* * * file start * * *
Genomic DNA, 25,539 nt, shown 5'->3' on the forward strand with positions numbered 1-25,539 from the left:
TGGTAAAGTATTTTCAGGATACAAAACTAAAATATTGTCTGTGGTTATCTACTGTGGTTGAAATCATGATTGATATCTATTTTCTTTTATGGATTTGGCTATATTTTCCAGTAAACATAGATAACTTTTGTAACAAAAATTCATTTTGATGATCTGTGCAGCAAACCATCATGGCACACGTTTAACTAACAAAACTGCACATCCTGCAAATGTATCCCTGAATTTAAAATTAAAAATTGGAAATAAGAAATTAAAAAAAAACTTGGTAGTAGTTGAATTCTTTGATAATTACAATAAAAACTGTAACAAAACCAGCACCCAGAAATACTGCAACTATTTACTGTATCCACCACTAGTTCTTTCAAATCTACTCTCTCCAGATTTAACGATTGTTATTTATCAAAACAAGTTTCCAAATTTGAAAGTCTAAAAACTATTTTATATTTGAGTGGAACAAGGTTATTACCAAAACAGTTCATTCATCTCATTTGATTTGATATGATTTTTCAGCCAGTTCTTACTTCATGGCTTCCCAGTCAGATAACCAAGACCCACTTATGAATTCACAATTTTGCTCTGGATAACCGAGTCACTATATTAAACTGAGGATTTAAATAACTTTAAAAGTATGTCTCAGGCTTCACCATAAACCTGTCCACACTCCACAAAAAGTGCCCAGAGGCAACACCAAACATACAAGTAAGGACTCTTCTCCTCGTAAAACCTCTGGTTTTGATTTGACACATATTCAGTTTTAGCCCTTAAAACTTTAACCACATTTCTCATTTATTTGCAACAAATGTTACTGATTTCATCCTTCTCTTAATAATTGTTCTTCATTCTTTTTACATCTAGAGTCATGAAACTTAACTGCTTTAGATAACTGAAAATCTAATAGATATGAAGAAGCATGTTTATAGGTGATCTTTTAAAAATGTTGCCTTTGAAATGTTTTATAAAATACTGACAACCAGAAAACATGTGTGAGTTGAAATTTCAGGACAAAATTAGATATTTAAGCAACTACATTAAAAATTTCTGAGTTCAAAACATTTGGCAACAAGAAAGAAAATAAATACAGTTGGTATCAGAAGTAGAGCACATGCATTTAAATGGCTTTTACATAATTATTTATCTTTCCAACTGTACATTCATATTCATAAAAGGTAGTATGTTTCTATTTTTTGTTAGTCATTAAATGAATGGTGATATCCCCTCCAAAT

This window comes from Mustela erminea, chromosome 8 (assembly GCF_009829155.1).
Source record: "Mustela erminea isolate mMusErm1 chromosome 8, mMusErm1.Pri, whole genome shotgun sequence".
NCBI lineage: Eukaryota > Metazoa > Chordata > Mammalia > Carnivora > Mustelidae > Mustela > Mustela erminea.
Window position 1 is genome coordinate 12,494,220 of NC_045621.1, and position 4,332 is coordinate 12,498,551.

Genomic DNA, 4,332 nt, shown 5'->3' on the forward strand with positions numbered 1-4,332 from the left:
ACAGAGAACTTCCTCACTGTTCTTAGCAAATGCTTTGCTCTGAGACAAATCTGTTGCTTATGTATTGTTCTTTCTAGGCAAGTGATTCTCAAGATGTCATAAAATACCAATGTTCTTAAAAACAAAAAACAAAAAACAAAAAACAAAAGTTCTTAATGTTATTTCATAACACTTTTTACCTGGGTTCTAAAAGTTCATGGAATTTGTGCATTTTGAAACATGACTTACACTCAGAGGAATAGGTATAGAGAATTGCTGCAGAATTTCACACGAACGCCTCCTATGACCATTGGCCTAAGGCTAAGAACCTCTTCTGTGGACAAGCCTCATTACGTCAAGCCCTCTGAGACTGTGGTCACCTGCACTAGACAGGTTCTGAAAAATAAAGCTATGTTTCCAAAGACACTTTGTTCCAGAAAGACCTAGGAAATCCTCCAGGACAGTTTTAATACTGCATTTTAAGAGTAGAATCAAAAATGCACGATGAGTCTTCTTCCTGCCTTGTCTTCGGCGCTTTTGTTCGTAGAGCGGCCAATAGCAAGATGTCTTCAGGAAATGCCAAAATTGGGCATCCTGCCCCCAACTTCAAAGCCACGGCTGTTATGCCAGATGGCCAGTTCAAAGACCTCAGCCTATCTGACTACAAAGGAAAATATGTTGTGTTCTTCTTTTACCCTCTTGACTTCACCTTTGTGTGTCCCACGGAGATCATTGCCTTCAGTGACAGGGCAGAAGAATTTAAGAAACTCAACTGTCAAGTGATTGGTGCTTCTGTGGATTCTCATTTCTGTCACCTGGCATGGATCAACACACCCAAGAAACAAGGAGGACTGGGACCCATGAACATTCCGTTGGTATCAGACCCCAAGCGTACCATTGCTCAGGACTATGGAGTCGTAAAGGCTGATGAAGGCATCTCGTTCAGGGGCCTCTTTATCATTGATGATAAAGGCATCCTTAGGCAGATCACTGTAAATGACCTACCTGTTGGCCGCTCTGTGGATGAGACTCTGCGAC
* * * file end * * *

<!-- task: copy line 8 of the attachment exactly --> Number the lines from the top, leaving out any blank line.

ACAGAGAACTTCCTCACTGTTCTTAGCAAATGCTTTGCTCTGAGACAAATCTGTTGCTTATGTATTGTTCTTTCTAGGCAAGTGATTCTCAAGATGTCATAAAATACCAATGTTCTTAAAAACAAAAAACAAAAAACAAAAAACAAAAGTTCTTAATGTTATTTCATAACACTTTTTACCTGGGTTCTAAAAGTTCATGGAATTTGTGCATTTTGAAACATGACTTACACTCAGAGGAATAGGTATAGAGAATTGCTGCAGAATTTCACACGAACGCCTCCTATGACCATTGGCCTAAGGCTAAGAACCTCTTCTGTGGACAAGCCTCATTACGTCAAGCCCTCTGAGACTGTGGTCACCTGCACTAGACAGGTTCTGAAAAATAAAGCTATGTTTCCAAAGACACTTTGTTCCAGAAAGACCTAGGAAATCCTCCAGGACAGTTTTAATACTGCATTTTAAGAGTAGAATCAAAAATGCACGATGAGTCTTCTTCCTGCCTTGTCTTCGGCGCTTTTGTTCGTAGAGCGGCCAATAGCAAGATGTCTTCAGGAAATGCCAAAATTGGGCATCCTGCCCCCAACTTCAAAGCCACGGCTGTTATGCCAGATGGCCAGTTCAAAGACCTCAGCCTATCTGACTACAAAGGAAAATATGTTGTGTTCTTCTTTTACCCTCTTGACTTCACCTTTGTGTGTCCCACGGAGATCATTGCCTTCAGTGACAGGGCAGAAGAATTTAAGAAACTCAACTGTCAAGTGATTGGTGCTTCTGTGGATTCTCATTTCTGTCACCTGGCATGGATCAACACACCCAAGAAACAAGGAGGACTGGGACCCATGAACATTCCGTTGGTATCAGACCCCAAGCGTACCATTGCTCAGGACTATGGAGTCGTAAAGGCTGATGAAGGCATCTCGTTCAGGGGCCTCTTTATCATTGATGATAAAGGCATCCTTAGGCAGATCACTGTAAATGACCTACCTGTTGGCCGCTCTGTGGATGAGACTCTGCGAC